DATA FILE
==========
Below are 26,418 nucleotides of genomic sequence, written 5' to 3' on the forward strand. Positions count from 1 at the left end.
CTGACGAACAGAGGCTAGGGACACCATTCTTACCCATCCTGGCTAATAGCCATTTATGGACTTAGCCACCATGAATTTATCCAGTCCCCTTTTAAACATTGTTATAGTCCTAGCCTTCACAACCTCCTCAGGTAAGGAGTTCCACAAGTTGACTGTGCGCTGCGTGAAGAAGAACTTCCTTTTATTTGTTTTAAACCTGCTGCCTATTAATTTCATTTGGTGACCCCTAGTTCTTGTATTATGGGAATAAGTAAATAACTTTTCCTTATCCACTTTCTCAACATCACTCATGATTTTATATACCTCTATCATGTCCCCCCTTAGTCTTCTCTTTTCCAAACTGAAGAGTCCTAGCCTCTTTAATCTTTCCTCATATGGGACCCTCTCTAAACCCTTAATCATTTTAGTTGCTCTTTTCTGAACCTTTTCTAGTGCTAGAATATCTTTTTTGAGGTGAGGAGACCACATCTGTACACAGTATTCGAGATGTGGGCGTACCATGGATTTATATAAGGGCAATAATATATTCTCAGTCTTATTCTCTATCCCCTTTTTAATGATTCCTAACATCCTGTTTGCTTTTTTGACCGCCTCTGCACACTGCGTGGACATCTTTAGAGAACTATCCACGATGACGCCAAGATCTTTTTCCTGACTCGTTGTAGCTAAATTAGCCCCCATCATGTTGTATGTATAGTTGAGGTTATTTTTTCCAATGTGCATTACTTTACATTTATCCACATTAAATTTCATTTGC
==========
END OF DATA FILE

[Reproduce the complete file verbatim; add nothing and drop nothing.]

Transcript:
Below are 26,418 nucleotides of genomic sequence, written 5' to 3' on the forward strand. Positions count from 1 at the left end.
CTGACGAACAGAGGCTAGGGACACCATTCTTACCCATCCTGGCTAATAGCCATTTATGGACTTAGCCACCATGAATTTATCCAGTCCCCTTTTAAACATTGTTATAGTCCTAGCCTTCACAACCTCCTCAGGTAAGGAGTTCCACAAGTTGACTGTGCGCTGCGTGAAGAAGAACTTCCTTTTATTTGTTTTAAACCTGCTGCCTATTAATTTCATTTGGTGACCCCTAGTTCTTGTATTATGGGAATAAGTAAATAACTTTTCCTTATCCACTTTCTCAACATCACTCATGATTTTATATACCTCTATCATGTCCCCCCTTAGTCTTCTCTTTTCCAAACTGAAGAGTCCTAGCCTCTTTAATCTTTCCTCATATGGGACCCTCTCTAAACCCTTAATCATTTTAGTTGCTCTTTTCTGAACCTTTTCTAGTGCTAGAATATCTTTTTTGAGGTGAGGAGACCACATCTGTACACAGTATTCGAGATGTGGGCGTACCATGGATTTATATAAGGGCAATAATATATTCTCAGTCTTATTCTCTATCCCCTTTTTAATGATTCCTAACATCCTGTTTGCTTTTTTGACCGCCTCTGCACACTGCGTGGACATCTTTAGAGAACTATCCACGATGACGCCAAGATCTTTTTCCTGACTCGTTGTAGCTAAATTAGCCCCCATCATGTTGTATGTATAGTTGAGGTTATTTTTTCCAATGTGCATTACTTTACATTTATCCACATTAAATTTCATTTGC